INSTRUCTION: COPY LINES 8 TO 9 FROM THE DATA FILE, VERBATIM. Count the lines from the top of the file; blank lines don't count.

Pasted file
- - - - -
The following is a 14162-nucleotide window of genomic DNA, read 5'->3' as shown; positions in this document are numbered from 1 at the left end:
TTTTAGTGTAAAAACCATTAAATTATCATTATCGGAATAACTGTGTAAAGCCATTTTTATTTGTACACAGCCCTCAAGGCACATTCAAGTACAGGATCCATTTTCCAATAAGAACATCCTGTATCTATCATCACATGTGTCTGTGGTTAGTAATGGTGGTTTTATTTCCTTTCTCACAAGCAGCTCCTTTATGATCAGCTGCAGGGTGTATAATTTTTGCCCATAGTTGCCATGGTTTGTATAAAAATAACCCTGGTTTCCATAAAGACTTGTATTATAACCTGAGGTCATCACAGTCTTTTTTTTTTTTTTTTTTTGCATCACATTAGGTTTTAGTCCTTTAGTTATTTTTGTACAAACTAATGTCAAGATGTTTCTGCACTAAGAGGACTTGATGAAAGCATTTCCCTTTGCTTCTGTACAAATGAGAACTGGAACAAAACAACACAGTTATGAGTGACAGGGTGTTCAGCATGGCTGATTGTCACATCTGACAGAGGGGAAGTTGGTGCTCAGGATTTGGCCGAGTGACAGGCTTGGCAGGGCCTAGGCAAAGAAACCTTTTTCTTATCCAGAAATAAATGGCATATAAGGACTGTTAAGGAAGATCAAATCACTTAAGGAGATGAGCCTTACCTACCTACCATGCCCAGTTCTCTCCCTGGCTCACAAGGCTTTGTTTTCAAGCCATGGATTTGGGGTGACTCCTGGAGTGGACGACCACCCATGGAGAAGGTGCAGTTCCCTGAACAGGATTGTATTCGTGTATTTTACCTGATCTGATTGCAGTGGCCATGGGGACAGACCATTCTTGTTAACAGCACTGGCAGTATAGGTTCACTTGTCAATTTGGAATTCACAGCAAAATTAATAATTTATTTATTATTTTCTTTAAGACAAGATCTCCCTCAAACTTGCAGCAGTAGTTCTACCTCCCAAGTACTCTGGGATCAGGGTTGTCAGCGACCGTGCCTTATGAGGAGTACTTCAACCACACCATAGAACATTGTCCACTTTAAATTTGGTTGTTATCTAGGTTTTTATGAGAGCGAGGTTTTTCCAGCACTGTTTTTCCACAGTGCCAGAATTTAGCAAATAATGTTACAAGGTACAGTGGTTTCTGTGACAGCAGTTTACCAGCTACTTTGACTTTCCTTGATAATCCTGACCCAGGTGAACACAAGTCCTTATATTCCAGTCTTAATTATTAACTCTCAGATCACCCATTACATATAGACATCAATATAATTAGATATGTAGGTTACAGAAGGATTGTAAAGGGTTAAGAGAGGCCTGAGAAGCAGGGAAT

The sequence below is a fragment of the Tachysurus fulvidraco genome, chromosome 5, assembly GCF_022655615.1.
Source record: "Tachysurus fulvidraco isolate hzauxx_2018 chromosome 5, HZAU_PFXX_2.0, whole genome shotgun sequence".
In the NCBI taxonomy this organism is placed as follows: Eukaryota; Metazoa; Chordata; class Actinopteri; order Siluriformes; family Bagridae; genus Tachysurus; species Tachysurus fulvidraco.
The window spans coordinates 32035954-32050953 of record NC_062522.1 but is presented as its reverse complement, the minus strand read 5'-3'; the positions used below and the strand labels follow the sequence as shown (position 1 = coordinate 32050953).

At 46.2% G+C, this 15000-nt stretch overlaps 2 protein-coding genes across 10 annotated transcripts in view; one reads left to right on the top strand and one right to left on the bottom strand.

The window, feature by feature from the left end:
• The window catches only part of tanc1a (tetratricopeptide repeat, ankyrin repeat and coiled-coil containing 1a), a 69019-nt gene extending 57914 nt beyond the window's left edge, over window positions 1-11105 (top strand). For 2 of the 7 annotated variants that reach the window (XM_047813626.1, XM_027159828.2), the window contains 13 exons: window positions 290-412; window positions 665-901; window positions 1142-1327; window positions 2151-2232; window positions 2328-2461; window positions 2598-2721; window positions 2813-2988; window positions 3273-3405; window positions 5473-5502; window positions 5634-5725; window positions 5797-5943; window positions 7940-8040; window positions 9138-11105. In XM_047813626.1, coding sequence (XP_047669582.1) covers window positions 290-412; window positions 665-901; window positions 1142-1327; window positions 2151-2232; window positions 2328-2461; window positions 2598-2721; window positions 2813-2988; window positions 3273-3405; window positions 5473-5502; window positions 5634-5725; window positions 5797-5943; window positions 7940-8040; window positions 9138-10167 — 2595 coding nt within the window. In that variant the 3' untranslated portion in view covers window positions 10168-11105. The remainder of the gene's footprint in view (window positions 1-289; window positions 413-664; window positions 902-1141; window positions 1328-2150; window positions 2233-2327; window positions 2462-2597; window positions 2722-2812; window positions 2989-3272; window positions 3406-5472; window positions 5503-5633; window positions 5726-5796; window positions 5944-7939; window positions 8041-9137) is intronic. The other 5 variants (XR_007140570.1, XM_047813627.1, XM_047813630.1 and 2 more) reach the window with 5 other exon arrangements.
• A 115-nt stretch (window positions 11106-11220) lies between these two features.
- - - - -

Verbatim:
The window, feature by feature from the left end:
• The window catches only part of tanc1a (tetratricopeptide repeat, ankyrin repeat and coiled-coil containing 1a), a 69019-nt gene extending 57914 nt beyond the window's left edge, over window positions 1-11105 (top strand). For 2 of the 7 annotated variants that reach the window (XM_047813626.1, XM_027159828.2), the window contains 13 exons: window positions 290-412; window positions 665-901; window positions 1142-1327; window positions 2151-2232; window positions 2328-2461; window positions 2598-2721; window positions 2813-2988; window positions 3273-3405; window positions 5473-5502; window positions 5634-5725; window positions 5797-5943; window positions 7940-8040; window positions 9138-11105. In XM_047813626.1, coding sequence (XP_047669582.1) covers window positions 290-412; window positions 665-901; window positions 1142-1327; window positions 2151-2232; window positions 2328-2461; window positions 2598-2721; window positions 2813-2988; window positions 3273-3405; window positions 5473-5502; window positions 5634-5725; window positions 5797-5943; window positions 7940-8040; window positions 9138-10167 — 2595 coding nt within the window. In that variant the 3' untranslated portion in view covers window positions 10168-11105. The remainder of the gene's footprint in view (window positions 1-289; window positions 413-664; window positions 902-1141; window positions 1328-2150; window positions 2233-2327; window positions 2462-2597; window positions 2722-2812; window positions 2989-3272; window positions 3406-5472; window positions 5503-5633; window positions 5726-5796; window positions 5944-7939; window positions 8041-9137) is intronic. The other 5 variants (XR_007140570.1, XM_047813627.1, XM_047813630.1 and 2 more) reach the window with 5 other exon arrangements.